Sunday, February 2, 2020

Remember that Prosit thing everyone was talking about? It is super easy to use!


It's about time that we talked about how to add....


...well...deep learning...(but...come on, I HAD to use that when I found it, right?!?) to your proteomics workflow!

Don't want to read my rambling about why Prosit is awesome and just want to do it? Skip to Part 2 below!

I almost guarantee that there is someone at your facility who drops all sorts of words like this around -- and maybe that same person has given you reason to question their intelligence in other matters, but as long as they keep saying things about "neural networks" and "semi-supervised" whatevers it seems like everyone wants to talk to them, and maybe give them lots of money. Follow this easy walkthough and THAT COULD BE YOU. 

I jest, because Prosit is the real deal and has real world advantages, including more and higher confidence identifications right now.

For a biomolecule, the peptide bond is a joy to work with -- energetically -- crudely optimize the collision energy and you'll break most of them. Our friends in the small molecule world, where I continue to dabble don't have it anywhere near as good. There seems to be no rhyme or reason to what energy will break which bonds. When I do QE metabolomics, I step my CE, typically with 10, 30, 100. Just to come close. The ID-X even has something called "assisted" where it tries to help. Most of the time when you've got a molecule you really want to study, it makes sense to run it 10 times with different energies....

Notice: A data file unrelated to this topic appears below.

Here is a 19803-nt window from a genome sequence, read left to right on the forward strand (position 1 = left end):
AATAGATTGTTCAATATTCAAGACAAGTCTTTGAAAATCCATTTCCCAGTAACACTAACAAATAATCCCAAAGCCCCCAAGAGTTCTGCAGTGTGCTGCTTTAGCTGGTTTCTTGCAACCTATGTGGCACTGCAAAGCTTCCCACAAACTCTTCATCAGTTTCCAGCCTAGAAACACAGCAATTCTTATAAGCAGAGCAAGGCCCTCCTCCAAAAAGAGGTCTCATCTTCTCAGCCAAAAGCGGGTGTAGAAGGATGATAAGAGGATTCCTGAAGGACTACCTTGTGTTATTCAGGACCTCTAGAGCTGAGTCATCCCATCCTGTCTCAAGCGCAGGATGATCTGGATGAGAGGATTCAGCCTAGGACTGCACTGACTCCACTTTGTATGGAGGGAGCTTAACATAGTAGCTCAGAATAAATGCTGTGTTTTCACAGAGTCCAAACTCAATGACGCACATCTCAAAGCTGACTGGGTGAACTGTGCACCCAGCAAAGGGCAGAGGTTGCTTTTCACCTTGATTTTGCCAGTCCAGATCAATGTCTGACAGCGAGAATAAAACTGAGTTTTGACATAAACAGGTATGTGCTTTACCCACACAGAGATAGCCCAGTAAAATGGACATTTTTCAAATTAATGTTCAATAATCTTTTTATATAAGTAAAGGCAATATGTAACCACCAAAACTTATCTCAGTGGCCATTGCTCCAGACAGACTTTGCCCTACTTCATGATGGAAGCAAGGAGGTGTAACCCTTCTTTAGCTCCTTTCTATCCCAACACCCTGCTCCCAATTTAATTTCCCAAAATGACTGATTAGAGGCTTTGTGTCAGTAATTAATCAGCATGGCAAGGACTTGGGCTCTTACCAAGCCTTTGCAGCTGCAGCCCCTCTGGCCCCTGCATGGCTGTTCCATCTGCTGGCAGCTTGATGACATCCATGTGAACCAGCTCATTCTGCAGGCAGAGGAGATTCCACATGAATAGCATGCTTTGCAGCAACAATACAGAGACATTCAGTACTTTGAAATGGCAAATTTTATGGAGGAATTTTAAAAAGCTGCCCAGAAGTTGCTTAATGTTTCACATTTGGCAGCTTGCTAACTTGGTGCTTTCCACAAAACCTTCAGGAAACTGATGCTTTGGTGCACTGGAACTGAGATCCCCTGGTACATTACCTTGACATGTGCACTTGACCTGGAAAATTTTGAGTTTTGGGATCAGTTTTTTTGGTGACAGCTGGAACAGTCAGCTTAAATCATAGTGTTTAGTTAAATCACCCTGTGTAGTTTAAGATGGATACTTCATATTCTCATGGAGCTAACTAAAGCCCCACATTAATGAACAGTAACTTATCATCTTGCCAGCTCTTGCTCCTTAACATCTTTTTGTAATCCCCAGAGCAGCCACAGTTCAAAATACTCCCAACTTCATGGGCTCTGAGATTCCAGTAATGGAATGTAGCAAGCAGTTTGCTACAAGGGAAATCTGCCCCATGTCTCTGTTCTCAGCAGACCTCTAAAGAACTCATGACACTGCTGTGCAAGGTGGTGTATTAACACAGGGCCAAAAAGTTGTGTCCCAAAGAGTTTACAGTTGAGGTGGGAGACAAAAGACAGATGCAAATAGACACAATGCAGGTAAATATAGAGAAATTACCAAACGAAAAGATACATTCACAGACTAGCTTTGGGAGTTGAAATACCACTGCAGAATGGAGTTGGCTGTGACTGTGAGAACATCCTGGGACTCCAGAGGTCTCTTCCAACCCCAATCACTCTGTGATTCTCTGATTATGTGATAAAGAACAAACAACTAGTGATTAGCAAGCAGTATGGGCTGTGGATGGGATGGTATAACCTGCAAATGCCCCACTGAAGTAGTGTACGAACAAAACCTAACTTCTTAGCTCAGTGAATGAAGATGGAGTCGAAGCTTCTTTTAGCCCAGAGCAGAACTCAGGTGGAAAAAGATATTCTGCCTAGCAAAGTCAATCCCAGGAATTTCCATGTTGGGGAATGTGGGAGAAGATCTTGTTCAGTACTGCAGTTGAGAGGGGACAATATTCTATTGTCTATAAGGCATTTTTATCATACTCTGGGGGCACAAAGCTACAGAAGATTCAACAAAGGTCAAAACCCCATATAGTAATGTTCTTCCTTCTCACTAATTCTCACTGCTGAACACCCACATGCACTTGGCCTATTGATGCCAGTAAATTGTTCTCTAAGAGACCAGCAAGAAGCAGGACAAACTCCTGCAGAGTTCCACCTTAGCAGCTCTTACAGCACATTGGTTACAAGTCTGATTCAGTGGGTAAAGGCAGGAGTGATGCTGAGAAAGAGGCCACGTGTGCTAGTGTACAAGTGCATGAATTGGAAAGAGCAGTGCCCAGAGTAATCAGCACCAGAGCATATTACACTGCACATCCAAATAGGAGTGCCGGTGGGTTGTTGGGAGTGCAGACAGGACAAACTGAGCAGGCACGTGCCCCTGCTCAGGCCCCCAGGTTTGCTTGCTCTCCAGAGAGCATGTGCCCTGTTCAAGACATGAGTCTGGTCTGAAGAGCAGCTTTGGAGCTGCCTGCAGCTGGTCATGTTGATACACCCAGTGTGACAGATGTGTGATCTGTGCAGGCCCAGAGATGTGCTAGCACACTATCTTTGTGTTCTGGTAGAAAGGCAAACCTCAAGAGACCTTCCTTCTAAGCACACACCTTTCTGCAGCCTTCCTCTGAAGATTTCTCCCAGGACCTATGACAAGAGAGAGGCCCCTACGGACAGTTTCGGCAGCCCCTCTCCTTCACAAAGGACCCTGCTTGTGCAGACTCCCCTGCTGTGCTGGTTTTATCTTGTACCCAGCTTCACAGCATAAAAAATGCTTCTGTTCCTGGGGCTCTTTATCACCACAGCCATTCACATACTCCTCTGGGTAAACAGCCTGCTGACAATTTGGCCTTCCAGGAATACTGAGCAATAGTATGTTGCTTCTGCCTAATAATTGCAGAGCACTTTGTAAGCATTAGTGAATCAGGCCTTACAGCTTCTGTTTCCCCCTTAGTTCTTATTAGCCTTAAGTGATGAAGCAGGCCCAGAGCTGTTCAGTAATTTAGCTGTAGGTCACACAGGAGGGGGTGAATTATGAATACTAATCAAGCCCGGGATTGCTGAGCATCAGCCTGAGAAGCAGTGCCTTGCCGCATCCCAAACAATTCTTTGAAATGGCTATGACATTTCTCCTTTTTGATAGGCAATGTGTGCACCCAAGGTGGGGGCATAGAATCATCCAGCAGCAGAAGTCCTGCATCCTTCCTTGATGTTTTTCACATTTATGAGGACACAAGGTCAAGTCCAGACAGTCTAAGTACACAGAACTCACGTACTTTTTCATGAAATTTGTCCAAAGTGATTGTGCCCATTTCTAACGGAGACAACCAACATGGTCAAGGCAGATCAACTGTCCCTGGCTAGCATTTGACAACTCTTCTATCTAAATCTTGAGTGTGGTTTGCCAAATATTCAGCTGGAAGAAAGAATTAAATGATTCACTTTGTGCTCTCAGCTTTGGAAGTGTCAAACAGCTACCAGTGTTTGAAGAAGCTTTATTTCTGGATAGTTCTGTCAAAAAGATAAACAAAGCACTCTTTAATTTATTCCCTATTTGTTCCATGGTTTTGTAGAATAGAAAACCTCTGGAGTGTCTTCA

However -- just because peptides are better than most molecules at fragmenting, that doesn't make them consistent. Look at them. Why on earth would you miss the y7 in this peptide or the y4 in that one? It's just not there. And -- at some level it must make sense --energetically.

Prosit was described here last year:


In as few words as I appear capable of writing -- Prosit looks at the ProteomeTools database (you know that thing where they are synthesizing EVERY human peptide and then fragmenting them and making libraries?) and it models the peptides YOU give it against that library with this deep learning thingy.

PART 2: How to use Prosit! 

You will need:
1) A protein .FASTA database.
2) The EncyclopeDIA (you can get it here)
3) That's it. I just felt dumb making a list with 2 entries in it.

EncyclopeDIA can do all sorts of smart stuff (some of which I wrote not smart stuff about here) -- and it also has awesome utilities. Such as "Create Prosit CSV from FASTA"


As an aside, I heard from the Prosit team -- they'll have this integrated soon, but if you wanted to put the words "deep learning" on your ASMS abstract that is due tomorrow you have to do what I am doing.

This is ridiculously easy. Add your FASTA. It will make you a Prosit .CSV file. I believe very strongly in you and your abilities. You'll definitely be able to do it!

Now -- go to proteomicsdb.org/prosit and load that CSV you just made.



Hit next and then tell Prosit the format of your output library:


I'm using MSP because I can't afford Spectronaut yet. Then submit your job!

Now -- this is important. When you submit the job you'll go into the queue. You'll want to copy the link URL it gives you and/or the Task ID number. You will not want to close your browser without remembering to do this, because you won't get your library. When it's ready you'll get a download link!

If you want to check the quality of your MSP library -- the PDV is a nice, lightweight, java program that will allow you to flip through all of them. If you've already got the NIST MS Interpreter installed it will also load them. PDV will look something like this!


For this peptide, Prosit predicts that for a CE of 27 I'm not going to see every b/y ion. There are some bonds that it thinks, from the hundreds of thousands of real peptides it has studied, just won't fragment well.

And if, for example, you are looking at that real peptide. And it's right? Then you aren't penalized for missing that fragment when using this library!

1 comment:

  1. Diego Julián Vesga JiménezSeptember 9, 2020 at 8:29 AM

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